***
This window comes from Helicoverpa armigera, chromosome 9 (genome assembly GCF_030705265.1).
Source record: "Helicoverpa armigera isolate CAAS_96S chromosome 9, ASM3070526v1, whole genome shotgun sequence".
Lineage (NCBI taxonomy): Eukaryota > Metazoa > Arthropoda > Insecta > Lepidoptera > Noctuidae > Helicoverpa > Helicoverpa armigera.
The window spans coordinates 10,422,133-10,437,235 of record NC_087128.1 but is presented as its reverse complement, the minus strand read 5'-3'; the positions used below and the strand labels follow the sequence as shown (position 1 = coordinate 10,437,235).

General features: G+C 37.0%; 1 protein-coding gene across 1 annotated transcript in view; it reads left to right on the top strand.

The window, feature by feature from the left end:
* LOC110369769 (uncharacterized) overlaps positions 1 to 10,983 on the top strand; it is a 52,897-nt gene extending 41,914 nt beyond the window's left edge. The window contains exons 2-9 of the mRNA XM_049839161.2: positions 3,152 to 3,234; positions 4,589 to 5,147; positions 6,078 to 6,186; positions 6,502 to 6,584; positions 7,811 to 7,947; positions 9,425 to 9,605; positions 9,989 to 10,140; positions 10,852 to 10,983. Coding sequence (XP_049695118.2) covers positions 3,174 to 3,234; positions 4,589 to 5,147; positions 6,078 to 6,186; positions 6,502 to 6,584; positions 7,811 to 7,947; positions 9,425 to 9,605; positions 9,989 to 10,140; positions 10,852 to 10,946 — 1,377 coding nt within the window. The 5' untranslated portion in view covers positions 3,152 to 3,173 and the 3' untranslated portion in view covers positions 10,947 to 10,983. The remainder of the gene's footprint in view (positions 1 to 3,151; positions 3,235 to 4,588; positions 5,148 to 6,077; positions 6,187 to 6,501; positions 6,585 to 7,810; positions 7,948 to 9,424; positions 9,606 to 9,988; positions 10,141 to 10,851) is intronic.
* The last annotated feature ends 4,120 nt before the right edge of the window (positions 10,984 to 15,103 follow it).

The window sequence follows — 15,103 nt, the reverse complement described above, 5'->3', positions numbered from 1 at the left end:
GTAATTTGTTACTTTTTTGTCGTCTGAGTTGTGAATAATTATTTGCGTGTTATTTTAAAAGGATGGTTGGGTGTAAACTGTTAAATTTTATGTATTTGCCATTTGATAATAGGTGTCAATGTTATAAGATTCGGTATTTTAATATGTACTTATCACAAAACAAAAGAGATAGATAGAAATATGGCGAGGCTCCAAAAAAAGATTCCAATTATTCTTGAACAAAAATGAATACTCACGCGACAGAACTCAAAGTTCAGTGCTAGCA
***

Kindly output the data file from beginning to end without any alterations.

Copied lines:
This window comes from Helicoverpa armigera, chromosome 9 (genome assembly GCF_030705265.1).
Source record: "Helicoverpa armigera isolate CAAS_96S chromosome 9, ASM3070526v1, whole genome shotgun sequence".
Lineage (NCBI taxonomy): Eukaryota > Metazoa > Arthropoda > Insecta > Lepidoptera > Noctuidae > Helicoverpa > Helicoverpa armigera.
The window spans coordinates 10,422,133-10,437,235 of record NC_087128.1 but is presented as its reverse complement, the minus strand read 5'-3'; the positions used below and the strand labels follow the sequence as shown (position 1 = coordinate 10,437,235).

General features: G+C 37.0%; 1 protein-coding gene across 1 annotated transcript in view; it reads left to right on the top strand.

The window, feature by feature from the left end:
* LOC110369769 (uncharacterized) overlaps positions 1 to 10,983 on the top strand; it is a 52,897-nt gene extending 41,914 nt beyond the window's left edge. The window contains exons 2-9 of the mRNA XM_049839161.2: positions 3,152 to 3,234; positions 4,589 to 5,147; positions 6,078 to 6,186; positions 6,502 to 6,584; positions 7,811 to 7,947; positions 9,425 to 9,605; positions 9,989 to 10,140; positions 10,852 to 10,983. Coding sequence (XP_049695118.2) covers positions 3,174 to 3,234; positions 4,589 to 5,147; positions 6,078 to 6,186; positions 6,502 to 6,584; positions 7,811 to 7,947; positions 9,425 to 9,605; positions 9,989 to 10,140; positions 10,852 to 10,946 — 1,377 coding nt within the window. The 5' untranslated portion in view covers positions 3,152 to 3,173 and the 3' untranslated portion in view covers positions 10,947 to 10,983. The remainder of the gene's footprint in view (positions 1 to 3,151; positions 3,235 to 4,588; positions 5,148 to 6,077; positions 6,187 to 6,501; positions 6,585 to 7,810; positions 7,948 to 9,424; positions 9,606 to 9,988; positions 10,141 to 10,851) is intronic.
* The last annotated feature ends 4,120 nt before the right edge of the window (positions 10,984 to 15,103 follow it).

The window sequence follows — 15,103 nt, the reverse complement described above, 5'->3', positions numbered from 1 at the left end:
GTAATTTGTTACTTTTTTGTCGTCTGAGTTGTGAATAATTATTTGCGTGTTATTTTAAAAGGATGGTTGGGTGTAAACTGTTAAATTTTATGTATTTGCCATTTGATAATAGGTGTCAATGTTATAAGATTCGGTATTTTAATATGTACTTATCACAAAACAAAAGAGATAGATAGAAATATGGCGAGGCTCCAAAAAAAGATTCCAATTATTCTTGAACAAAAATGAATACTCACGCGACAGAACTCAAAGTTCAGTGCTAGCA